The resounding sentiment of Sofia Coppola’s Lost in Translation is the journey of two completely different characters into the foreign land of Japan.
At first this may distract audiences because Coppola’s previous film, The Virgin Suicides, was dreamy but generally vague. The photography was spectacular and the ideas were good, but those ideas were so strong that it left some audiences wanting more detailed accountability.
With this in mind, Lost in Translation is a movie with Coppola’s usual promise of artistic perspective that is then justified by an accountable, naturally flowing plot.
Charlotte (Scarlett Johansson) is newly graduated from Yale and doesn’t know what to do with her philosophy degree. She’s stuck in a Tokyo hotel because her up-and-coming photographer husband is more committed to his job than her. In her loneliness she contemplates her marriage.
Bob (Bill Murray) is searching for himself, too. He plays an American celebrity posing for Japanese whisky ads with tongue-in-cheek humor. More than for money, he’s there to get a perspective on his relationship with his family.
Charlotte and Bob are calmly desperate, and their individual culture shock is jarring before they meet. Their friendship is as immediate and apparent as their loneliness.
They lose themselves, for the time being, in getting to know each other. This ecstatic comfort reaches its highest pitch as they physically immerse themselves in a city so huge and modern it makes New York City look traditional.
A welcome aspect of Lost in Translation is the sense of loving respect and detail to honest characters. It’s enough for Bob and Charlotte to simply enjoy each other’s company.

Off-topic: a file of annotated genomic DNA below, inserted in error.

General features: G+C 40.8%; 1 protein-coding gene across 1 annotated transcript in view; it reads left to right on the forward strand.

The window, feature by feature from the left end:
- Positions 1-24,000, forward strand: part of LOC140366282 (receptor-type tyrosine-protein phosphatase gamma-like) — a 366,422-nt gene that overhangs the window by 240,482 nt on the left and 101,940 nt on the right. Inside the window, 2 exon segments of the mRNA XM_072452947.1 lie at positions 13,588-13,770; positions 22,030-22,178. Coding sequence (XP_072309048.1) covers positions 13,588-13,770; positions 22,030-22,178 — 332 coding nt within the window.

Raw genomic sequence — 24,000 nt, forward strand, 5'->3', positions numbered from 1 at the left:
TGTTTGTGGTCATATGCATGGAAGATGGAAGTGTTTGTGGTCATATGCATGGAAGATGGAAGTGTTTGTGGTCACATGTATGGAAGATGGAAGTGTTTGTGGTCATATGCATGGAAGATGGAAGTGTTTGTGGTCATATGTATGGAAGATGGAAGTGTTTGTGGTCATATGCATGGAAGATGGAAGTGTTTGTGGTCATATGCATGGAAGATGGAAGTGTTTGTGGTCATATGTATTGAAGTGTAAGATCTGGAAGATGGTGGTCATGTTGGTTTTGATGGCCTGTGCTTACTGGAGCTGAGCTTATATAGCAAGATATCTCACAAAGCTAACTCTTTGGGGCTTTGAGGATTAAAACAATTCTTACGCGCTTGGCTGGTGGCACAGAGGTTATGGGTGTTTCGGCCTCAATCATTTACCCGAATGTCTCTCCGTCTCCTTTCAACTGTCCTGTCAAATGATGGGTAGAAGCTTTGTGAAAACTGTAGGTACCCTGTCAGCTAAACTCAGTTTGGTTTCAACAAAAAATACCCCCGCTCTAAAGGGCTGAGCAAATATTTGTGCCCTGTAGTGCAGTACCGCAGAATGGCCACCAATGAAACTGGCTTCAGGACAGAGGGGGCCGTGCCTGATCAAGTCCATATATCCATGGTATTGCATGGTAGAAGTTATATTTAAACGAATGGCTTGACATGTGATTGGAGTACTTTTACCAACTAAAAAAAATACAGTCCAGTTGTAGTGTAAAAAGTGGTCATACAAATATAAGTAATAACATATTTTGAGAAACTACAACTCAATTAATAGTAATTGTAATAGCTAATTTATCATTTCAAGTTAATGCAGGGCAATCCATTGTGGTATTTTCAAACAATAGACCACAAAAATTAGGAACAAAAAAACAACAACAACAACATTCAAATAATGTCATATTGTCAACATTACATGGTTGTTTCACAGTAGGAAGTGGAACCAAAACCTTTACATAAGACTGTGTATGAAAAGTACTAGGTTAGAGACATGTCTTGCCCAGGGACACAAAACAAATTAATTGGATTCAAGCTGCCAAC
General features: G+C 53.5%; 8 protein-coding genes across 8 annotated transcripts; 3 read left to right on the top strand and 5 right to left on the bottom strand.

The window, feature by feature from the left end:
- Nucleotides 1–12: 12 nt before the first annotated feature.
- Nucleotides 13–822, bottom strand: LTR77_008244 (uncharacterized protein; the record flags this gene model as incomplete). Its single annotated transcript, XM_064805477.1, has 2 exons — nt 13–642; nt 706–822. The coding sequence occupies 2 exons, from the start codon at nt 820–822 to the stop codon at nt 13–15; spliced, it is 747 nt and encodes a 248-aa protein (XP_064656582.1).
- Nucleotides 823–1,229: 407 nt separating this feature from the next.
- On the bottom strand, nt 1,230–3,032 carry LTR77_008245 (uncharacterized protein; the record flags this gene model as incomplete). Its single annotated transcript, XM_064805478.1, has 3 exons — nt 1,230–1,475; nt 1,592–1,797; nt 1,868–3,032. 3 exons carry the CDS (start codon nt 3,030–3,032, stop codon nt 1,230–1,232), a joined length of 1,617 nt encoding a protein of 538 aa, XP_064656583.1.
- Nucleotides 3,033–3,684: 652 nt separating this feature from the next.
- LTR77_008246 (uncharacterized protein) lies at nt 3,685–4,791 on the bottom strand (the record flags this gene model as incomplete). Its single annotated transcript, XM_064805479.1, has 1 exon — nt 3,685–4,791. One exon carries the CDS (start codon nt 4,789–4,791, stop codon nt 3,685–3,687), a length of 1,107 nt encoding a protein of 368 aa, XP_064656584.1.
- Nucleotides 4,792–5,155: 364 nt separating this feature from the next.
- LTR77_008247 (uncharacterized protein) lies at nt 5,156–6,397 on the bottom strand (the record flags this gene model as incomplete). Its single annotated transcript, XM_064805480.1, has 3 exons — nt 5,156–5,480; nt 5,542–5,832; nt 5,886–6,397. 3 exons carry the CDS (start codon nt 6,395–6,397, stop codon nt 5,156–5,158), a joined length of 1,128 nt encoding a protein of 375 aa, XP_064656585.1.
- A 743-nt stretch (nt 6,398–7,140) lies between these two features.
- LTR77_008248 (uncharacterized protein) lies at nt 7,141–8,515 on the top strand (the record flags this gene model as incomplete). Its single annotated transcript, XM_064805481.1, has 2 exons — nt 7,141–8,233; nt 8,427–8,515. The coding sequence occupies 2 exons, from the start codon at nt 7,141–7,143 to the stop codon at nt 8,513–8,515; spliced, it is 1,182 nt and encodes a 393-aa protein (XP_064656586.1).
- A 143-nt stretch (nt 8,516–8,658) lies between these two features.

Adding to the sympathetic perspective, Coppola seems to write much of herself into Charlotte’s character. When Charlotte tries to cut through the niceties with one of her friends in America, only to be disappointed, or pulls her hair up to find a new frame for her face, one gathers that it takes one to know one.
Bill Murray seems to have finally found a few dramatic roles that fit his character. He’s worked with another young film director, Wes Anderson, in Rushmore and The Royal Tenenbaums, in mostly dramatic roles.
Sofia Coppola’s career has been perhaps best known for who she knows. Obviously, her father, Francis Ford Coppola, has everything to do with her opportunity. Being married to Spike Jonze heightens the celebrity buzz all the more.
With her privilege, she’s been able to focus on the finer things in life: art, music, movies … and now it seems she’s able to realize a plot among her other accolades.
‘Lost In Translation’ opened last Friday and was screened too late to publish in last week’s issue of ‘scene.’